Ascorbic acid prevents loss of Dlk1-Dio3 imprinting and facilitates generation of all–iPS cell mice from terminally differentiated B cells

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  • A Corrigendum to this article was published on 27 June 2012


The generation of induced pluripotent stem cells (iPSCs) often results in aberrant epigenetic silencing of the imprinted Dlk1-Dio3 gene cluster, compromising the ability to generate entirely iPSC-derived adult mice ('all-iPSC mice'). Here, we show that reprogramming in the presence of ascorbic acid attenuates hypermethylation of Dlk1-Dio3 by enabling a chromatin configuration that interferes with binding of the de novo DNA methyltransferase Dnmt3a. This approach allowed us to generate all-iPSC mice from mature B cells, which have until now failed to support the development of exclusively iPSC-derived postnatal animals. Our data show that transcription factor–mediated reprogramming can endow a defined, terminally differentiated cell type with a developmental potential equivalent to that of embryonic stem cells. More generally, these findings indicate that culture conditions during cellular reprogramming can strongly influence the epigenetic and biological properties of the resultant iPSCs.

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Figure 1: Meg3 hypermethylation occurs late during reprogramming and requires Dnmt3a.
Figure 2: Ascorbic acid treatment prevents Meg3 silencing.
Figure 3: Epigenetic changes induced by ascorbic acid during reprogramming.
Figure 4: Molecular characterization of B-iPSCs generated in the presence of ascorbic acid.
Figure 5: Functional characterization of B-iPSC clones generated in the presence of ascorbic acid.

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Gene Expression Omnibus

Change history

  • 18 March 2012

    In the version of this article initially published online, the names of the authors Steen S.K. Ooi and Timothy H. Bestor were given incorrectly as Steen Oi and Tim Bestor. Timothy Bestor was also incorrectly affiliated with the Howard Hughes Medical Institute at Massachusetts General Hospital. His correct affiliation is with the Department of Genetics and Development at the College of Physicians and Surgeons of Columbia University. These errors have been corrected for the print, PDF and HTML versions of this article.

  • 15 May 2012

    In the version of this article initially published, there were errors in the units shown on the x axis of Figure 2e. These errors have been corrected in the HTML and PDF versions of the article.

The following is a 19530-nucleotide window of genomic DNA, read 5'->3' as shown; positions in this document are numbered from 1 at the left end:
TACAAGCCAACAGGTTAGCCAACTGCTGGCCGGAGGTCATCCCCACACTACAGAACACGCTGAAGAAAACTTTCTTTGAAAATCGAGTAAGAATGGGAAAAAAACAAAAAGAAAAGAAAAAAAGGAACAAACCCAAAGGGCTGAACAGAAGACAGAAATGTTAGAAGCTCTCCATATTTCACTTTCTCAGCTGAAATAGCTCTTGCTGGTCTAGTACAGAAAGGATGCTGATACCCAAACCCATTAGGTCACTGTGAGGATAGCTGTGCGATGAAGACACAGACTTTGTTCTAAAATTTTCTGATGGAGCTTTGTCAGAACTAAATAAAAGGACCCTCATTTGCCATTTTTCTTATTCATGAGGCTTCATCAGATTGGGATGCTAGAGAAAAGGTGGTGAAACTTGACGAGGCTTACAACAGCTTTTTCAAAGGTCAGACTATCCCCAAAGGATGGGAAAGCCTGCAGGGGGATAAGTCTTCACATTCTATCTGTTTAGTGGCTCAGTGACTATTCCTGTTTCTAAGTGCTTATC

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We are grateful to B. Payer (Harvard University) for providing M. musculus × M. castaneus fibroblasts, D. Wesemann for advice on B-cell isolation and immunoglobulin rearrangements, A. Foudi for genomic DNA from B cells, H. Su for technical assistance and A. Riley for help with blastocyst injections. We thank past and present members of the Hochedlinger laboratory for suggestions. M.S. was supported by a postdoctoral fellowship from the Howard Hughes Medical Institute (HHMI), E.A. was supported by a Jane Coffin Childs postdoctoral fellowship, and support to K.H. was from the US National Institutes of Health (DP2OD003266 and R01HD058013).

Author information

M.S., E.A. and K.H. conceived the experiments, analyzed the data and wrote the manuscript. M.S. and E.A. performed reprogramming experiments, qPCR analyses and genomic DNA preparation and isolated intermediates. E.A. performed chromatin immunoprecipitation. F.F. and P.J.P. analyzed genome-wide histone modification data. T.S. analyzed gene expression data. J.C. and S.Y.K. performed tetraploid embryo complementation experiments. R.M.W. generated Southern blot data. T.C., S.S.K.O. and T.H.B. provided Dnmt3a- and Dnmt3l-null fibroblasts.

Correspondence to Konrad Hochedlinger.

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The authors declare no competing financial interests.

Supplementary information

Supplementary Text and Figures

Supplementary Figures 1–18 (PDF 9180 kb)

Supplementary Table 1

Differential H3K4me3 enrichment in B-iPSCs and ESCs (XLS 94 kb)

Supplementary Table 2

Coordinates of genomic regions analysed by pyrosequencing (XLS 38 kb)

Supplementary Table 3

Primer sequences used for SSLP and ChIP analyses (XLS 27 kb)

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Stadtfeld, M., Apostolou, E., Ferrari, F. et al. Ascorbic acid prevents loss of Dlk1-Dio3 imprinting and facilitates generation of all–iPS cell mice from terminally differentiated B cells. Nat Genet 44, 398–405 (2012) doi:10.1038/ng.1110

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